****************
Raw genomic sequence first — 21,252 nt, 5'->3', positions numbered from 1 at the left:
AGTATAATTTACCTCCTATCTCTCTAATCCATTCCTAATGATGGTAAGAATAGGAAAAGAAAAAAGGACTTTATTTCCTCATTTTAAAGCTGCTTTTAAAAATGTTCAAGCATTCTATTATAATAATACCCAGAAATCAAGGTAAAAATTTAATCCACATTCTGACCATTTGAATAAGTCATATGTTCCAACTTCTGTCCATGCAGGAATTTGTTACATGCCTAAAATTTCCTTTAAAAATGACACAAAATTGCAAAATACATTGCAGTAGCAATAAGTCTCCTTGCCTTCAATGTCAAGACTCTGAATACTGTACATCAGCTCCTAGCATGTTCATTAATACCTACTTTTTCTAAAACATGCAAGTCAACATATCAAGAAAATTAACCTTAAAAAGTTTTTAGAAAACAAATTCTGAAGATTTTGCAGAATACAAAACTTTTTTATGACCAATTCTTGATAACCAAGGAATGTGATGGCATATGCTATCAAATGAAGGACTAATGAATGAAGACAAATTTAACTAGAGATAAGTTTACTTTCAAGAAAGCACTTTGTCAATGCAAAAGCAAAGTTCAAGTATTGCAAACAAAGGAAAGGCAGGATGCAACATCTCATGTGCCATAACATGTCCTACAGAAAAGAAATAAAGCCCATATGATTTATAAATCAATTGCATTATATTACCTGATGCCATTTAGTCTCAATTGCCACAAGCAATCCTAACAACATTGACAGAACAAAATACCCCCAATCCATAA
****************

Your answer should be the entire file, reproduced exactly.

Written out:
Raw genomic sequence first — 21,252 nt, 5'->3', positions numbered from 1 at the left:
AGTATAATTTACCTCCTATCTCTCTAATCCATTCCTAATGATGGTAAGAATAGGAAAAGAAAAAAGGACTTTATTTCCTCATTTTAAAGCTGCTTTTAAAAATGTTCAAGCATTCTATTATAATAATACCCAGAAATCAAGGTAAAAATTTAATCCACATTCTGACCATTTGAATAAGTCATATGTTCCAACTTCTGTCCATGCAGGAATTTGTTACATGCCTAAAATTTCCTTTAAAAATGACACAAAATTGCAAAATACATTGCAGTAGCAATAAGTCTCCTTGCCTTCAATGTCAAGACTCTGAATACTGTACATCAGCTCCTAGCATGTTCATTAATACCTACTTTTTCTAAAACATGCAAGTCAACATATCAAGAAAATTAACCTTAAAAAGTTTTTAGAAAACAAATTCTGAAGATTTTGCAGAATACAAAACTTTTTTATGACCAATTCTTGATAACCAAGGAATGTGATGGCATATGCTATCAAATGAAGGACTAATGAATGAAGACAAATTTAACTAGAGATAAGTTTACTTTCAAGAAAGCACTTTGTCAATGCAAAAGCAAAGTTCAAGTATTGCAAACAAAGGAAAGGCAGGATGCAACATCTCATGTGCCATAACATGTCCTACAGAAAAGAAATAAAGCCCATATGATTTATAAATCAATTGCATTATATTACCTGATGCCATTTAGTCTCAATTGCCACAAGCAATCCTAACAACATTGACAGAACAAAATACCCCCAATCCATAA